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Frank Lloyd Wright UNESCO World Heritage List Inscription Lecture

  • Monday, November 04, 2019
  • 6:00 PM - 7:00 PM
  • Unity Temple, 875 Lake St, Oak Park, IL 60301

Registration is closed

Please join the National Park Service, the Frank Lloyd Wright Building Conservancy, Unity Temple Restoration Foundation, and APT WGLC on November 4th at 6:00 pm for an evening program at Unity Temple to celebrate the recent UNESCO World Heritage List inscription of eight sites designed by Frank Lloyd Wright. The program will include a brief slide presentation and lecture from Phyllis Ellin and Barbara Gordon of the nomination process.

Attendees will be eligible for 1 AIA CEU (pending approval). Registration is open to everyone. Local street parking is available.

Wright is widely considered to be the greatest American architect of the 20th century, and the sites in the group inscription span his influential career. They include Unity Temple (constructed 1906-1909, Oak Park, Illinois), the Frederick C. Robie House (constructed 1910, Chicago, Illinois), Taliesin (begun 1911, Spring Green, Wisconsin), Hollyhock House (constructed 1918-1921, Los Angeles, California), Fallingwater (constructed 1936-1939, Mill Run, Pennsylvania), the Herbert and Katherine Jacobs House (constructed 1936-1937, Madison, Wisconsin), Taliesin West (begun 1938, Scottsdale, Arizona) and the Solomon R. Guggenheim Museum (constructed 1956-1959, New York, New York). The collection represents the first modern architecture designation in the country on the prestigious list. As Barbara Gordon stated, “This recognition by UNESCO is a significant way for us to reconfirm how important Frank Lloyd Wright was to the development of modern architecture around the world.”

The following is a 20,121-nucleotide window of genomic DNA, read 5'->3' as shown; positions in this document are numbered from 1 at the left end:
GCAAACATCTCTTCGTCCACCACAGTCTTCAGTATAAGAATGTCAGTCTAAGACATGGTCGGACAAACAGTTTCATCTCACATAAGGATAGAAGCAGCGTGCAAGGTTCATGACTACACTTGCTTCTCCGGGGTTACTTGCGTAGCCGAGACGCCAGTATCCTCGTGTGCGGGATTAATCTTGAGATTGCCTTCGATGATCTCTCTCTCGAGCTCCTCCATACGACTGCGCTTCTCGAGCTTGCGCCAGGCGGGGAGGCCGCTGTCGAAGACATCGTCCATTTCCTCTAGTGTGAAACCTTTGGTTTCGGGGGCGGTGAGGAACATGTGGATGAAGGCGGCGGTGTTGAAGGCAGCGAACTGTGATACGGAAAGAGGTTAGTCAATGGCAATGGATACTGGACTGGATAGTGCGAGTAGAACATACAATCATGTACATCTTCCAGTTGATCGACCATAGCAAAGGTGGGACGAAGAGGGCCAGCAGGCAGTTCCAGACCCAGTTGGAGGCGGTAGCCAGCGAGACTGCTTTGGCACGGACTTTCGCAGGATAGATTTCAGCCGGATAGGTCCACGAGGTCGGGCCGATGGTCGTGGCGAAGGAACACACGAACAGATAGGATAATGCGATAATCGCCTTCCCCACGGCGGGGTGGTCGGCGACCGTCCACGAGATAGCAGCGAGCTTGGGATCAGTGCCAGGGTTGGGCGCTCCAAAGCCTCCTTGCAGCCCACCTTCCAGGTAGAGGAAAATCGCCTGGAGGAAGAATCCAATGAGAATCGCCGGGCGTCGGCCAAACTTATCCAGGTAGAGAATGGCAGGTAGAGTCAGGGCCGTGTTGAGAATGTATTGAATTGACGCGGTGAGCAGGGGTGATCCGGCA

There are nearly 400 remaining structures designed by Wright. The Frank Lloyd Wright Building Conservancy hopes that the inscription of these eight major works also brings awareness to the importance of preserving all of his buildings as a vital part of our artistic, cultural and architectural heritage. It is the Conservancy’s belief that all communities where a Wright building stands should appreciate what they have and share in the responsibility to protect their local—and world—heritage. The eight inscribed sites have played a prominent role in the development and evolution of Modern architecture during the first half of the 20th century and continuing to the present.

The Wright nomination has been in development for more than 15 years, a coordinated effort between the Frank Lloyd Wright Building Conservancy, each of the nominated sites and independent scholars, with a substantial financial commitment realized through subsidies and donations, countless hours donated by staff and volunteers, and the guidance and assistance of the National Park Service. The nomination effort was spearheaded by Fallingwater Director Emerita and founding Conservancy board member Lynda Waggoner, with Fallingwater contributing support and expertise in the nomination’s preparation.

Phyllis Ellin is a contract historian and architectural historian for the U.S. National Park Service’s Office of International Affairs, focusing on the World Heritage program.  She has guided the preparation of several U.S. nominations, and has served on U.S. delegations to the UNESCO World Heritage Committee since 2008.  

Barbara Gordon is the Executive Director of the Frank Lloyd Wright Building Conservancy, which is the only organization dedicated to facilitating the preservation and stewardship of the remaining built works designed by Frank Lloyd Wright through advocacy, education and technical services.  The Conservancy was responsible for the coordination of the nomination of 8 Frank Lloyd Wright buildings to the World Heritage list, which includes Oak Park’s Unity Temple.

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